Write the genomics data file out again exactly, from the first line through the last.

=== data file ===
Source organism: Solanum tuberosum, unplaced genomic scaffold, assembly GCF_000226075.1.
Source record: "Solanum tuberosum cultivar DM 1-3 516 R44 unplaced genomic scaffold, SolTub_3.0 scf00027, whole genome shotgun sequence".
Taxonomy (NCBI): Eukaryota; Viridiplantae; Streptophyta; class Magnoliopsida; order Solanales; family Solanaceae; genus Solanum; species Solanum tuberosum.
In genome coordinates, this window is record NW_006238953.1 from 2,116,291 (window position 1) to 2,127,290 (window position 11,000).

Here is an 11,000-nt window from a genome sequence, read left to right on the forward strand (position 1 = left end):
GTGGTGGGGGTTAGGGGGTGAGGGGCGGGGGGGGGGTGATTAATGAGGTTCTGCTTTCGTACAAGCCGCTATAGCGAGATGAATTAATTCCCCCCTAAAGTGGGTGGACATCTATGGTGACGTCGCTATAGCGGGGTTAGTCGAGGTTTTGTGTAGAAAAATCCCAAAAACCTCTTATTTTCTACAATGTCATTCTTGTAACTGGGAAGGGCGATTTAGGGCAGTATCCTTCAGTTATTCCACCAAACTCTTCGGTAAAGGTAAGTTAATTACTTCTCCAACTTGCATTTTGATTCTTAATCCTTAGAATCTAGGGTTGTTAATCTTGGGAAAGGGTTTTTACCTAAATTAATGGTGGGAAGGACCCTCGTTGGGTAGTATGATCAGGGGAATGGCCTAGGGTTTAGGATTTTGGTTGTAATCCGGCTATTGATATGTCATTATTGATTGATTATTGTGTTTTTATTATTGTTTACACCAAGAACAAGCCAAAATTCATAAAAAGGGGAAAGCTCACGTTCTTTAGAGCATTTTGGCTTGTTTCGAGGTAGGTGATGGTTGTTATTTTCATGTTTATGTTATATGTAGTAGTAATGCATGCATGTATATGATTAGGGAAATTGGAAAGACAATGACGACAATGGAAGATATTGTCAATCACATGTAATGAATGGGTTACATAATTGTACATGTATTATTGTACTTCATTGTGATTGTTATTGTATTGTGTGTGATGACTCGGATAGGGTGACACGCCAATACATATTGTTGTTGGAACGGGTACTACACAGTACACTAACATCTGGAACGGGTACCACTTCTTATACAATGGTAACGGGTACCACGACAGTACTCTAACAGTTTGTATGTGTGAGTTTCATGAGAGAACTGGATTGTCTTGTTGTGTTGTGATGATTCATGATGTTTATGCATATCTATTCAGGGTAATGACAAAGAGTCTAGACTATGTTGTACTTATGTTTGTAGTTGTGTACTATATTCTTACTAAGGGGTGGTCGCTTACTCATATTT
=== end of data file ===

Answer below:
Source organism: Solanum tuberosum, unplaced genomic scaffold, assembly GCF_000226075.1.
Source record: "Solanum tuberosum cultivar DM 1-3 516 R44 unplaced genomic scaffold, SolTub_3.0 scf00027, whole genome shotgun sequence".
Taxonomy (NCBI): Eukaryota; Viridiplantae; Streptophyta; class Magnoliopsida; order Solanales; family Solanaceae; genus Solanum; species Solanum tuberosum.
In genome coordinates, this window is record NW_006238953.1 from 2,116,291 (window position 1) to 2,127,290 (window position 11,000).

Here is an 11,000-nt window from a genome sequence, read left to right on the forward strand (position 1 = left end):
GTGGTGGGGGTTAGGGGGTGAGGGGCGGGGGGGGGGTGATTAATGAGGTTCTGCTTTCGTACAAGCCGCTATAGCGAGATGAATTAATTCCCCCCTAAAGTGGGTGGACATCTATGGTGACGTCGCTATAGCGGGGTTAGTCGAGGTTTTGTGTAGAAAAATCCCAAAAACCTCTTATTTTCTACAATGTCATTCTTGTAACTGGGAAGGGCGATTTAGGGCAGTATCCTTCAGTTATTCCACCAAACTCTTCGGTAAAGGTAAGTTAATTACTTCTCCAACTTGCATTTTGATTCTTAATCCTTAGAATCTAGGGTTGTTAATCTTGGGAAAGGGTTTTTACCTAAATTAATGGTGGGAAGGACCCTCGTTGGGTAGTATGATCAGGGGAATGGCCTAGGGTTTAGGATTTTGGTTGTAATCCGGCTATTGATATGTCATTATTGATTGATTATTGTGTTTTTATTATTGTTTACACCAAGAACAAGCCAAAATTCATAAAAAGGGGAAAGCTCACGTTCTTTAGAGCATTTTGGCTTGTTTCGAGGTAGGTGATGGTTGTTATTTTCATGTTTATGTTATATGTAGTAGTAATGCATGCATGTATATGATTAGGGAAATTGGAAAGACAATGACGACAATGGAAGATATTGTCAATCACATGTAATGAATGGGTTACATAATTGTACATGTATTATTGTACTTCATTGTGATTGTTATTGTATTGTGTGTGATGACTCGGATAGGGTGACACGCCAATACATATTGTTGTTGGAACGGGTACTACACAGTACACTAACATCTGGAACGGGTACCACTTCTTATACAATGGTAACGGGTACCACGACAGTACTCTAACAGTTTGTATGTGTGAGTTTCATGAGAGAACTGGATTGTCTTGTTGTGTTGTGATGATTCATGATGTTTATGCATATCTATTCAGGGTAATGACAAAGAGTCTAGACTATGTTGTACTTATGTTTGTAGTTGTGTACTATATTCTTACTAAGGGGTGGTCGCTTACTCATATTT